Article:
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The Cardinal Number Is Up

Stanford struggles through a surprising 0-4 start that it attributes to admissions standards and lack of depth

September 30, 2006|Lonnie White | Times Staff Writer

Gene Washington is a former NFL star and a Southern California native who attended Long Beach Poly High, watched a cousin play football at USC and has a daughter who's a sophomore at UCLA.

But when it comes to his rooting interests, Washington's heart is with Stanford, where he played wide receiver in the late 1960s.

And, in football, he hasn't had much to root for lately.

"Most of us understand the issues Stanford is dealing with playing in the Pac-10," said Washington, an all-conference performer in 1967 and 1968. "Some years, we are going to be strong and competitive. Then there are going to be other years when we are not as competitive."

However, it's been a long time since Stanford has been this non-competitive.

The winless Cardinal limps into the Rose Bowl tonight to face UCLA having already suffered lopsided losses to Oregon, Navy and Washington State, plus a one-point loss to lightly regarded San Jose State, which overcame a 34-14 second-quarter deficit.

"It's disappointing," Washington said about Stanford, which last started a season 0-4 in 1987. "People want to come out to see a winner.... Hopefully, things will get better and we'll be able to rebound later in the season."

Although Stanford was not expected to challenge for the Pacific 10 Conference title this season, most experts thought the Cardinal would at least be competitive.

Under second-year Coach Walt Harris, Stanford returned three-year starting quarterback Trent Edwards and 15 other starters from a team that was 5-6 overall and 4-4 in conference.

Expected to further boost the Cardinal was the unveiling of a renovated Stanford Stadium -- with $90-million in improvements -- featuring state-of-the-art amenities throughout what was reduced to a 50,000-seat stadium.

But even at that size, the Stanford football fortunes are creating echoes. For its 36-10 loss a week ago at home to Washington State, the announced crowd was 37,498, but there were estimates that about 15,000 were in attendance.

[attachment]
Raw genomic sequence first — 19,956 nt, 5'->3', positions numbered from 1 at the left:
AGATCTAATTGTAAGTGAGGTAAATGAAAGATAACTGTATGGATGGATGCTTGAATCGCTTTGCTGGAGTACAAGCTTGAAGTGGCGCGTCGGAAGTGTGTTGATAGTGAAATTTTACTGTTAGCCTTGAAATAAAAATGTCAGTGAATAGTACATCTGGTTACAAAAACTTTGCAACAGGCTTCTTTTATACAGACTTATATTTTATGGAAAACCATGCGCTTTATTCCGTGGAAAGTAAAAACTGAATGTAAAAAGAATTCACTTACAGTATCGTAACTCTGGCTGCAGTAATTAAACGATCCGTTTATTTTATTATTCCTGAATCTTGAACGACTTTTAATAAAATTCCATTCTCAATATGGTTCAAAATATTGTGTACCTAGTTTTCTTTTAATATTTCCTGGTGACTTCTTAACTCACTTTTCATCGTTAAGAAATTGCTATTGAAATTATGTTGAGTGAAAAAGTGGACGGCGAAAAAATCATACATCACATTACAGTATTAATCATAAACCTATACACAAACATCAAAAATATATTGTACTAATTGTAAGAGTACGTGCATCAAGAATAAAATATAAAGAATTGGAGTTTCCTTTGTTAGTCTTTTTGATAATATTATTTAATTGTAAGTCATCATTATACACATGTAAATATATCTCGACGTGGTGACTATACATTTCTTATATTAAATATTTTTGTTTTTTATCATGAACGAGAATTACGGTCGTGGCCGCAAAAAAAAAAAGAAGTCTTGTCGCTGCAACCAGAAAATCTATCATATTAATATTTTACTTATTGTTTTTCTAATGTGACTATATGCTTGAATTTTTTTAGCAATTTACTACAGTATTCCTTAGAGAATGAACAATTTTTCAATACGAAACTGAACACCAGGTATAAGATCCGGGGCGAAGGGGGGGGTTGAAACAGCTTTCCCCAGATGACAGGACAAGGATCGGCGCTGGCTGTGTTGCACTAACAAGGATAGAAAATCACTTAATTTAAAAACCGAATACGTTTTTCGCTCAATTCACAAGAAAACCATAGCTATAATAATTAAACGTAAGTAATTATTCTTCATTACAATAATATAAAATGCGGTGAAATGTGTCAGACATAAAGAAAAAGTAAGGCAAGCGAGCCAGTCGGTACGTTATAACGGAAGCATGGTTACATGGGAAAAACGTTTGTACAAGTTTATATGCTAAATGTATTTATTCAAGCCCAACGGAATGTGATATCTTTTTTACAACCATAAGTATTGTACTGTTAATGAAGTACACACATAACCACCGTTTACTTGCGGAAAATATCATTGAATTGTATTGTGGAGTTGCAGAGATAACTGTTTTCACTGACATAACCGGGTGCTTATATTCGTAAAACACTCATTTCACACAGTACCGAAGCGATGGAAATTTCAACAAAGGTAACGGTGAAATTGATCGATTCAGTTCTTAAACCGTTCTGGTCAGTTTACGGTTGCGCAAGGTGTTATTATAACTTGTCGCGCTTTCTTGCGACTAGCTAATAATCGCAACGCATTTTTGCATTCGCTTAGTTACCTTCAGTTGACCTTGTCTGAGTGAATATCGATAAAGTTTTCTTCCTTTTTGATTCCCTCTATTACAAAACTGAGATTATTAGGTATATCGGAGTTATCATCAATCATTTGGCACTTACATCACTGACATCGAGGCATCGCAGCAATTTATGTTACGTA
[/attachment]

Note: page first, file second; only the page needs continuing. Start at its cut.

The Cardinal's football struggles stand out especially because of the success enjoyed by Stanford's other athletic programs. Overall, the school has one of the winningest athletic programs in the nation despite the challenge of some of the toughest academic entrance requirements.

"No one is going to feel sorry for us and we certainly don't feel sorry for ourselves," said Harris, a Bay Area native who was hired away from the University of Pittsburgh, where he was 52-44 in eight seasons. "We just have to get better and we have to have it happen quick."

Stanford Athletic Director Bob Bowlsby, who was hired in April, refused to comment on the football program because of his philosophy not to talk about sports in season. But former Cardinal running back Darrin Nelson, senior associate director in charge of program services at Stanford, said that the football team's record is deceiving.

"One of our main problems is that we're not as deep as other teams," said Nelson, Stanford's career leader in touchdowns, rushing yardage and all-purpose yards. "If we had all of our players, we would not be having this conversation."

It's true that Stanford has been struck by more than its fair share of injuries. Fullback Nick Frank, center Tim Mattran, guard Josiah Vinson, tight end Matt Traverso, wide receivers Mark Bradford and Evan Moore, linebackers Mike Silva and Michael Okwo and cornerbacks Nick Sanchez and Brandon Harrison aren't available for tonight's game because of injuries.

"We've been to the Rose Bowl within the last six years," Nelson said. "It's just that, because of admissions standards, we have the potential to drop faster than other schools as far as talent is concerned. Two average recruiting classes and all of the sudden you don't have the athletes to compete."

Stanford, which has not had a winning season in football since 2001, has tougher academic requirements than most Division I-A football programs and rarely is able to accept junior college transfers. But Washington says that's not an excuse for not fielding a competitive team.

"Clearly, and most people would agree, Stanford rarely has the numbers that other programs have," said Washington, who is the NFL's Director of Operations. "But there have been times when Denny Green and Bill Walsh coached here that we had strong teams. We've beaten Notre Dame at Notre Dame before."

Harris said it's going to take time before Stanford can return to that level, but his plan is to get there soon by taking lumps now with young players who will improve.

"We've had to play a lot of players who haven't played much," said Harris, who has 14 freshmen and sophomores either starting or playing key backup roles. "This is Pac-10 football, and if you look at [UCLA], they have guys who started last year on defense who are not starting this year and they are being replaced by two-year lettermen....

"We have guys who have never played before at the Pac-10 level. That makes it challenging, but that's the way it's going to be for a while."


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